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Carmen had also been attacked by a man, her ex-husband. Her first transplant, which she received in 2013, failed. Despite taking strong doses of immuno-suppressive drugs, her body slowly rejected the new face, to the point where she could no longer eat and was in constant pain. Carmen received a second donated face in July 2020 at Brigham and Women’s Hospital, Boston, in the same month that Connie died.
Like Carmen, Connie benefited from an extraordinarily skilled and specialist team of surgeons, nurses, psychologists and physiotherapists committed to the care of their patient, and the willingness of a donor family to give up the organ of the body most associated with their loved one’s identity. We are currently researching face transplants, working with these extended surgical teams, and with people with facial differences, to understand the experiences of everyone involved in this headline-grabbing surgery.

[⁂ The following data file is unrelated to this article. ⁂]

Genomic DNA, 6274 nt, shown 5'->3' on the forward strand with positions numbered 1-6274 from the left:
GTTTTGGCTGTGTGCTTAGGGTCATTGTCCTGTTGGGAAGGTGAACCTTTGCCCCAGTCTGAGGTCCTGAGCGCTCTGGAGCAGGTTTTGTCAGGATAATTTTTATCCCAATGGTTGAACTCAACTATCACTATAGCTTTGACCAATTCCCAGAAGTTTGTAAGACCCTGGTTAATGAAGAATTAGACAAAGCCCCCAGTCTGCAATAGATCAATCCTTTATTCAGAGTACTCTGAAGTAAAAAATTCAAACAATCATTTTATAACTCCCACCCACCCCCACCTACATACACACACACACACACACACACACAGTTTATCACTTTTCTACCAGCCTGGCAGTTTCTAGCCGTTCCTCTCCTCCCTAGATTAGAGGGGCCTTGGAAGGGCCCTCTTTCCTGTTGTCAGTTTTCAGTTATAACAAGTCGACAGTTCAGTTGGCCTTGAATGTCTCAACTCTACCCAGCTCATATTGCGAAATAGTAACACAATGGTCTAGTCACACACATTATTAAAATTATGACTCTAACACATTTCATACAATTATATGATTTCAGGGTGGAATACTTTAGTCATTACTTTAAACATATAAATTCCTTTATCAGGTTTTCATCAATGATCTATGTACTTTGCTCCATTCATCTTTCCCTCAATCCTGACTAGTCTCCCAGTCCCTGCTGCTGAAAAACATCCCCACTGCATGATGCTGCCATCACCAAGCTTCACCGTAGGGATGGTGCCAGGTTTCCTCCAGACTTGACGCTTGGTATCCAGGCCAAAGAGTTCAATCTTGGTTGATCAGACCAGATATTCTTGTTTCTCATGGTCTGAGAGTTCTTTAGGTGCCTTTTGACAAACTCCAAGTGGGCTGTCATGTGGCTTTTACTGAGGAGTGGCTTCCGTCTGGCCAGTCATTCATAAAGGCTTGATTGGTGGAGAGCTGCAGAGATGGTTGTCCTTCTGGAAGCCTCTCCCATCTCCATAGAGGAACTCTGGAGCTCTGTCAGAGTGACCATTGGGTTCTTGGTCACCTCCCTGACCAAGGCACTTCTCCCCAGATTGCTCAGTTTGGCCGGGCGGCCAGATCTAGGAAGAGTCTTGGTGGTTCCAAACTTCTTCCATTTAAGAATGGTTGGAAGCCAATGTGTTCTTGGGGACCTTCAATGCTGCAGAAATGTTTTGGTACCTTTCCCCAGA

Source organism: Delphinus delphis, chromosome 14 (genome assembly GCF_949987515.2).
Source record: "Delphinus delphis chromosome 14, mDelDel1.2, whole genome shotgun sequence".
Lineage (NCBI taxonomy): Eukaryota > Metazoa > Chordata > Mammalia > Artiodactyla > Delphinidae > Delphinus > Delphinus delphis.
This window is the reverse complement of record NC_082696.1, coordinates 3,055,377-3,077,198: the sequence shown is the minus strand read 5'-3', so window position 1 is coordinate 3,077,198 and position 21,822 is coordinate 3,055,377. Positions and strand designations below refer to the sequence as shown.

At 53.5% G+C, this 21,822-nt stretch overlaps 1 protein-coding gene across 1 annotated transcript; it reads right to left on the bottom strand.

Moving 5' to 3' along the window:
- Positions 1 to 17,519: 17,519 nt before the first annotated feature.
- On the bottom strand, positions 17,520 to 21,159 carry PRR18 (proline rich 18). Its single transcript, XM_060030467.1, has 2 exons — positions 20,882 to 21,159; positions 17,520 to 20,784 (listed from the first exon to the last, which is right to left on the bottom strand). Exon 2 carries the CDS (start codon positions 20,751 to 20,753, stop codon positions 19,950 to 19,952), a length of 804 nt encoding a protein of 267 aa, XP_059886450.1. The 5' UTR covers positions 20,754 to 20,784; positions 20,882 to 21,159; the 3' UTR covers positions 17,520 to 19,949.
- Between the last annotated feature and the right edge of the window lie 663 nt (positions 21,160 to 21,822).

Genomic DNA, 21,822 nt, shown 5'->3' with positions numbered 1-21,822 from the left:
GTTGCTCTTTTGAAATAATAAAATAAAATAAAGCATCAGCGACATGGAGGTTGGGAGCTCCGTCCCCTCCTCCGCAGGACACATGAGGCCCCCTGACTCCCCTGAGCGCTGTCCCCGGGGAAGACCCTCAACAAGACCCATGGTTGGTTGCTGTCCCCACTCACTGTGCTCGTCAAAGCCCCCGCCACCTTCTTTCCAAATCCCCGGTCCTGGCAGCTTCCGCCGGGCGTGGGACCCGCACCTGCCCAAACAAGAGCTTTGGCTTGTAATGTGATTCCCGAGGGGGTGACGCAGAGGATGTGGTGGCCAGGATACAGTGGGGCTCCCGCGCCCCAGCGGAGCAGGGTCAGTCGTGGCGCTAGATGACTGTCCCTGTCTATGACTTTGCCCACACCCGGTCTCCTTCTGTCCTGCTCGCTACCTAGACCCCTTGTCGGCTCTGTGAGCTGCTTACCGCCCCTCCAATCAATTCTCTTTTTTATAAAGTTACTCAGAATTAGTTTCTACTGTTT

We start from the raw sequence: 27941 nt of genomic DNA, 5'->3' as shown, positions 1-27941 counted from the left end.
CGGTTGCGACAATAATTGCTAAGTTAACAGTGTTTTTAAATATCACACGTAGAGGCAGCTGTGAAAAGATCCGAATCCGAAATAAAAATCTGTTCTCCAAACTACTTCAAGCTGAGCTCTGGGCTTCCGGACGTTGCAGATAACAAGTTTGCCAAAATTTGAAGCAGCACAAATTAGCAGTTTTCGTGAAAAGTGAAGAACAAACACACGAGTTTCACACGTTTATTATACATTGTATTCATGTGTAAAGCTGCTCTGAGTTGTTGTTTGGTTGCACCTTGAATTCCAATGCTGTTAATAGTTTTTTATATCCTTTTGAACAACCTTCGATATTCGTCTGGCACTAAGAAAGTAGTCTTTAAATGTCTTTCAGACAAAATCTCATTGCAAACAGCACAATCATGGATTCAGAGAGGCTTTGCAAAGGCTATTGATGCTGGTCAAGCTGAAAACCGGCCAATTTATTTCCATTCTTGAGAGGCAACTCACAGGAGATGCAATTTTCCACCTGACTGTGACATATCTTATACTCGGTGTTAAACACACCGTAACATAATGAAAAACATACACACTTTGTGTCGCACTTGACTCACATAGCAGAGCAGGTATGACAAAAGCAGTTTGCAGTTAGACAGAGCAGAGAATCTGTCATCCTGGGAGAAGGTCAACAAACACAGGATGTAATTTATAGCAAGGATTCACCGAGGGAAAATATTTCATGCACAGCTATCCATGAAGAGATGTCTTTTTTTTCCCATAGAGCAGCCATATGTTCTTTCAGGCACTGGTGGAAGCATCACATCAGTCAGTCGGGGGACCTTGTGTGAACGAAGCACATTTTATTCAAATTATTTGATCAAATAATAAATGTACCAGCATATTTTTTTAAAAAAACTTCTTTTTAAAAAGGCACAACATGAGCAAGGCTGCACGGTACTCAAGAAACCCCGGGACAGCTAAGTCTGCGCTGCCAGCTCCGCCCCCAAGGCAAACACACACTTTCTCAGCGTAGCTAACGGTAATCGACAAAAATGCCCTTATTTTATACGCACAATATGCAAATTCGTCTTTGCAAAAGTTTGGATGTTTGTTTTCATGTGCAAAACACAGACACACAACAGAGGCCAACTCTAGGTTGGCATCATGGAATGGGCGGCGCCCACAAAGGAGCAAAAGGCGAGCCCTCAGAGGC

An experimental procedure
Face transplants are still an experimental form of transplantation. They involve the transfer of skin, fat, muscle, nerves, bone, tongue, teeth and scalp from a dead donor to repair severely damaged features of a recipient. The primary aim is to help a person to eat, speak, blink and make facial expressions, but they are also expected to improve self-esteem and social relationships.
Unlike other kinds of organ transplant, face transplants are generally considered life-enhancing rather than life-saving. Yet they come with the same rejection risks as a new kidney, lung or heart. Recipients must take strong immunosuppressive drugs with multiple side-effects to prevent their body rejecting the transplant. The first face transplant patient, Isabelle Dinoire, received her transplant in November 2005 and experienced several episodes of rejection before her death from cancer in 2016.